Shabbat Parashat Noach| 5771
Parashat Hashavuah: Is an Industrial Revolution a Blessing?Harav Yosef Carmel
What brought the generation of the flood to the lowly spiritual level that was their undoing? Our parasha does not deal with this explicitly in detail, which should make every G-d-fearing person wonder.
In its general description (Bereishit 6:11-13), the Torah mentions four times the root of the word hashchata (corruption). It also mentions chamas, which according to Chazal has to do with theft, twice in these p’sukim. Chazal picked up on the matter, as Rav Yochanan says: “See how great the power of chamas is, for the generation of the flood violated every transgression, yet their judgment was not sealed until they got involved in theft” (Sanhedrin 108a).
These observations, though, do not explain what brought about the deterioration, which we will now attempt to explain. We find the word hashchata prominently in the introduction to the song of Ha’azinu, at the end of Parashat Vayeilech (Devarim 31:29-30), as it says: “I [Moshe] know that after my death you will certainly become corrupt.” Hashchata is cited in the Song of Ha’azinu itself (Devarim 32:5-6), where Bnei Yisrael are therefore called “naval (disgusting) and not wise” (ibid.). There, though, there is an explanation of the wrongdoing: They ate all sorts of fatty, extravagant foods, “became fat and kicked” (using the metaphor fitting of an animal) and acted disgustingly toward Hashem (ibid. 13-15). In other words, physical luxuries and a life of over indulgence can bring on horrible decadence. Using linguistic parallels between the Torah sections of Ha’azinu and of the generation of the flood, we can surmise that the same or similar was true of Noach’s generation.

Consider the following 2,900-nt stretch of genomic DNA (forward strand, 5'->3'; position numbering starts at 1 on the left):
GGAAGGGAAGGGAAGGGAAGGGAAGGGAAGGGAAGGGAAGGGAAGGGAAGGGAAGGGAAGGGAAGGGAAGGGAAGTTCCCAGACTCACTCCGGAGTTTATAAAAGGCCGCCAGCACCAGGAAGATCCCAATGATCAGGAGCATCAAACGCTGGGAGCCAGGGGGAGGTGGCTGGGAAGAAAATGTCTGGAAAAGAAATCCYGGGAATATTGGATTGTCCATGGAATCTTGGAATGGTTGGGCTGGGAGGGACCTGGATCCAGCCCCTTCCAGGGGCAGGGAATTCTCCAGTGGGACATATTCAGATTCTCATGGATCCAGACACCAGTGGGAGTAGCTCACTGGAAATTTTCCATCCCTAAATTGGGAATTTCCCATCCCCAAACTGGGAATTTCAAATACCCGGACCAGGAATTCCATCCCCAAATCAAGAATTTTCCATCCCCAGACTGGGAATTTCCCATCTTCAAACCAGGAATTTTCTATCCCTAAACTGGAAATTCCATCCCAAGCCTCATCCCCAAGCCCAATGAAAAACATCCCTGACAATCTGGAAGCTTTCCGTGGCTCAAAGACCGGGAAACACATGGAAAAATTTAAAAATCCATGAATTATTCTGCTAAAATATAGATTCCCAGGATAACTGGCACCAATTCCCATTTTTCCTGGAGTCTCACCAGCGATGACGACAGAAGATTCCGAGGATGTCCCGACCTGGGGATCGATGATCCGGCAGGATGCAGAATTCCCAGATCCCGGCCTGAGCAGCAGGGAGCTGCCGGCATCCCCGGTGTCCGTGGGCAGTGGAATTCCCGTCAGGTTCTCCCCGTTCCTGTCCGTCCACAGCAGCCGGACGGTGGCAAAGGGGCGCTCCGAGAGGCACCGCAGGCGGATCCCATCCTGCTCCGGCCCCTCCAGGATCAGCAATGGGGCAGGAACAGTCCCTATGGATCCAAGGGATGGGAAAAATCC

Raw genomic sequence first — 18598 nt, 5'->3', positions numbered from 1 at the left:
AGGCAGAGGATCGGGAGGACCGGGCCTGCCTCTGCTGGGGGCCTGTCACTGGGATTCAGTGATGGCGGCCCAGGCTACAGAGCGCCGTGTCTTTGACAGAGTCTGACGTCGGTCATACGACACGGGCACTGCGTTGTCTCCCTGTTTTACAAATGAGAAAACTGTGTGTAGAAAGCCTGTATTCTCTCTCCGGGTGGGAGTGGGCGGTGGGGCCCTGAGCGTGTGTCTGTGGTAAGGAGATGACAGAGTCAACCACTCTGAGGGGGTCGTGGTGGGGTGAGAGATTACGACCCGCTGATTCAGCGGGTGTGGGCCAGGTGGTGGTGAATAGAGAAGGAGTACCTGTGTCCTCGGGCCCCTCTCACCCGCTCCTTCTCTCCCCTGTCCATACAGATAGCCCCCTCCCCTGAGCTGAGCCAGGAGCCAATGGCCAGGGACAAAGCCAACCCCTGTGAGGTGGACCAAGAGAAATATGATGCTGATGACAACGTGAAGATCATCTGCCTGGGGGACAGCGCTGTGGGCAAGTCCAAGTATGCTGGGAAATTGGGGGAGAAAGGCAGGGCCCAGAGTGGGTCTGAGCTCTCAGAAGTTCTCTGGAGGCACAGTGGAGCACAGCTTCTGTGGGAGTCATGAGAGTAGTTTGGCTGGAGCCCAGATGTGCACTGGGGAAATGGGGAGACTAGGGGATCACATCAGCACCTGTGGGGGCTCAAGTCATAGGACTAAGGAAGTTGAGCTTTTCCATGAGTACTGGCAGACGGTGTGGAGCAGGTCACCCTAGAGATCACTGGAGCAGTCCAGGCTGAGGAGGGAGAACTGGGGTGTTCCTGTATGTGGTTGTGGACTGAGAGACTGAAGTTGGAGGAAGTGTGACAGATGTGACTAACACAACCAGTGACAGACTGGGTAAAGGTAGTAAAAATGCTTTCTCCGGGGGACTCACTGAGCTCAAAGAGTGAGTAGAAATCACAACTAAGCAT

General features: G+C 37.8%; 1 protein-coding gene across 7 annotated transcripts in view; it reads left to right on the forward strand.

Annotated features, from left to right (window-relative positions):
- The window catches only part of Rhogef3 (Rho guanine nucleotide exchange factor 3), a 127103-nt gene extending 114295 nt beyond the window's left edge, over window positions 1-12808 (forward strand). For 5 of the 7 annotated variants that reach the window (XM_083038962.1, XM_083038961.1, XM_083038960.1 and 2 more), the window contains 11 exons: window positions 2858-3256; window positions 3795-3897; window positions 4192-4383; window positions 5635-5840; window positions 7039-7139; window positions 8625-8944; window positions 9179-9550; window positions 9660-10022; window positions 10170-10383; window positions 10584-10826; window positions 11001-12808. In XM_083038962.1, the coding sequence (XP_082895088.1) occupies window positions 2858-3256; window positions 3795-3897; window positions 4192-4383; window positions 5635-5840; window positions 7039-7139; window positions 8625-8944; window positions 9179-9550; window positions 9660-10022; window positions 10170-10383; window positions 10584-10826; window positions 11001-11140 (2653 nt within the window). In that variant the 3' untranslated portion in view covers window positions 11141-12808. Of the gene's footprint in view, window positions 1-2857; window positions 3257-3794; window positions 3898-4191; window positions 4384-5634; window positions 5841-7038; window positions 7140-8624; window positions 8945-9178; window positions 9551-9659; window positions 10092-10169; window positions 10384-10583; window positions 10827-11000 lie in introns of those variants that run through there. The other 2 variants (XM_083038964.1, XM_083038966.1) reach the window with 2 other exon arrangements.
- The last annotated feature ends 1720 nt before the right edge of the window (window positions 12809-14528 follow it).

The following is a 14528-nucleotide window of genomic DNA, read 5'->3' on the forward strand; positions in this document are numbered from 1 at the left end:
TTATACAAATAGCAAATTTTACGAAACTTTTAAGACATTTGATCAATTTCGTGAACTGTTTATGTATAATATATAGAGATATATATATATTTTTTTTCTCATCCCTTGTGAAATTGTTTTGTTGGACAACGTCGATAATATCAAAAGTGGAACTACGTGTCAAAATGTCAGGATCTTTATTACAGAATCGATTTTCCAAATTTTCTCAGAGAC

After illustrating the scriptural basis for this assumption, it is reassuring to find this idea in the gemara: “The generation of the flood was haughty specifically because Hashem granted them a multitude of goodness” (Sanhedrin 108a). Rav Tzadok Hacohen (Pri Tzaddik, Parashat Noach) also develops this point.
It is interesting that the affluence of that time-period can be traced, from a natural historical perspective, to Noach himself. Noach’s name indicates that people said about him that he would bring solace from the hard work and pain that surrounded the earth’s curse at the time of Adam’s sin (compare Bereishit 5:28-29 and Bereishit 3:17-19). The midrashim (see Tanchuma, Bereishit 11) tell us that Noach developed plows and other crucial agricultural equipment to deal with the weeds and thorns that the ground had been cursed with.
Technological advancements make the world a more noach (comfortable) place to live in and frees up time to be involved in other activities besides making ends meet. However whether people will use this to develop a closer relationship with Hashem or, Heaven forbid, to rebel is up to them. This is one more example of something that presents an opportunity and a challenge. Let us always try to make proper use of our many blessings.
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